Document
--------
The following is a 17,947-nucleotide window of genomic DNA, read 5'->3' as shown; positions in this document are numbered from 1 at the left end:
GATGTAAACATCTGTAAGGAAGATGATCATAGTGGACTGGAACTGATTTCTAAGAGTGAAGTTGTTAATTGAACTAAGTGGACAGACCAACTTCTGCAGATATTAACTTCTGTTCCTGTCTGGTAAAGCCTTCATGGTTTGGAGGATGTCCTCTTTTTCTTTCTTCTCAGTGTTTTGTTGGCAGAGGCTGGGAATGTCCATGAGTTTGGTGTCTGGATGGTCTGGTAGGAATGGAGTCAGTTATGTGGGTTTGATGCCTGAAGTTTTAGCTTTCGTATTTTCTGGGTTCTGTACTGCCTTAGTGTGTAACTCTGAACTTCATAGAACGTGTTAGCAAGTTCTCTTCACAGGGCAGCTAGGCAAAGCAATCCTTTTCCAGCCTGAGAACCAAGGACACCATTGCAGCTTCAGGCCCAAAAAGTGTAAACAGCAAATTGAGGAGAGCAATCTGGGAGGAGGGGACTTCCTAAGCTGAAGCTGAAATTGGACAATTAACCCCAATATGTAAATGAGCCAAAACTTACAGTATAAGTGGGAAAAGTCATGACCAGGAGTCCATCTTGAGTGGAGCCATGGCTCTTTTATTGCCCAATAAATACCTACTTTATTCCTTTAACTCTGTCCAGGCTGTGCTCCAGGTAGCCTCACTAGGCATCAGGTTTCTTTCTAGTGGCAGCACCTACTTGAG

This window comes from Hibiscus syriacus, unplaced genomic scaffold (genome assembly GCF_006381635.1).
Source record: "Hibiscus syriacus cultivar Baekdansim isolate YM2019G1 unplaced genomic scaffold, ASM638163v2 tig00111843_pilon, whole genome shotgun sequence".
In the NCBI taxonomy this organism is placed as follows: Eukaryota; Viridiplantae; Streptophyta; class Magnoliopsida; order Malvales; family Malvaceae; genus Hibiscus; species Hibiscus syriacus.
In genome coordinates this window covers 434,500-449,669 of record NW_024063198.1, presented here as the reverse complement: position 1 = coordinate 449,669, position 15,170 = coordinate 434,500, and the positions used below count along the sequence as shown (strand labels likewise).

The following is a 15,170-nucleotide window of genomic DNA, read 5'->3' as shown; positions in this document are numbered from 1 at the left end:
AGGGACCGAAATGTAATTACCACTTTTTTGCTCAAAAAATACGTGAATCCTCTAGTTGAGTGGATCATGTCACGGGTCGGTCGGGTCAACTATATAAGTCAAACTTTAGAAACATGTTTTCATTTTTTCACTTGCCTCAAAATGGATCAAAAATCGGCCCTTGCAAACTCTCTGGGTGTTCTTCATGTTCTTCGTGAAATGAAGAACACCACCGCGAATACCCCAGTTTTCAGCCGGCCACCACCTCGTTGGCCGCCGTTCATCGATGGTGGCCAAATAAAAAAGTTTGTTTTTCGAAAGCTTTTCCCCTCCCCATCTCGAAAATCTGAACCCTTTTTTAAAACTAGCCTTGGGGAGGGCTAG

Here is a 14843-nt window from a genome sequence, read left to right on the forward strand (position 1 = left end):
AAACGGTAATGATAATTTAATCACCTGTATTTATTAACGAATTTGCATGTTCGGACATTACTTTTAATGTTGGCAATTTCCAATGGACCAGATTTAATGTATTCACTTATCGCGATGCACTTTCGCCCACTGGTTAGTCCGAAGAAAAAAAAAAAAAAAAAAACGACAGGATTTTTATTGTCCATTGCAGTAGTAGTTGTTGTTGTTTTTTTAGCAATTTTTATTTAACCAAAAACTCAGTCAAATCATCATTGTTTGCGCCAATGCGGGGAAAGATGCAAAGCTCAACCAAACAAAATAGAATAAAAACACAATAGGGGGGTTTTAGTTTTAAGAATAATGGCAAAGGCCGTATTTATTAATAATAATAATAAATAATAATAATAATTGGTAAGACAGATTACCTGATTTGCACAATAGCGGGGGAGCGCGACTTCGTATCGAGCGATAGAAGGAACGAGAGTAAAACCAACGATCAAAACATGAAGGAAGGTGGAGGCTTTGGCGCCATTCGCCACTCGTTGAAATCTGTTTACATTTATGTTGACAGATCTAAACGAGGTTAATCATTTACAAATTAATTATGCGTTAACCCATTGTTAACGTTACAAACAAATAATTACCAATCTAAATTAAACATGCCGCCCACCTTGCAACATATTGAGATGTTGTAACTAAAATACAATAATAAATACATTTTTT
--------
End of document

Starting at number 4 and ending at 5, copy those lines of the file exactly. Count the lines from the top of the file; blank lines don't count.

Source record: "Hibiscus syriacus cultivar Baekdansim isolate YM2019G1 unplaced genomic scaffold, ASM638163v2 tig00111843_pilon, whole genome shotgun sequence".
In the NCBI taxonomy this organism is placed as follows: Eukaryota; Viridiplantae; Streptophyta; class Magnoliopsida; order Malvales; family Malvaceae; genus Hibiscus; species Hibiscus syriacus.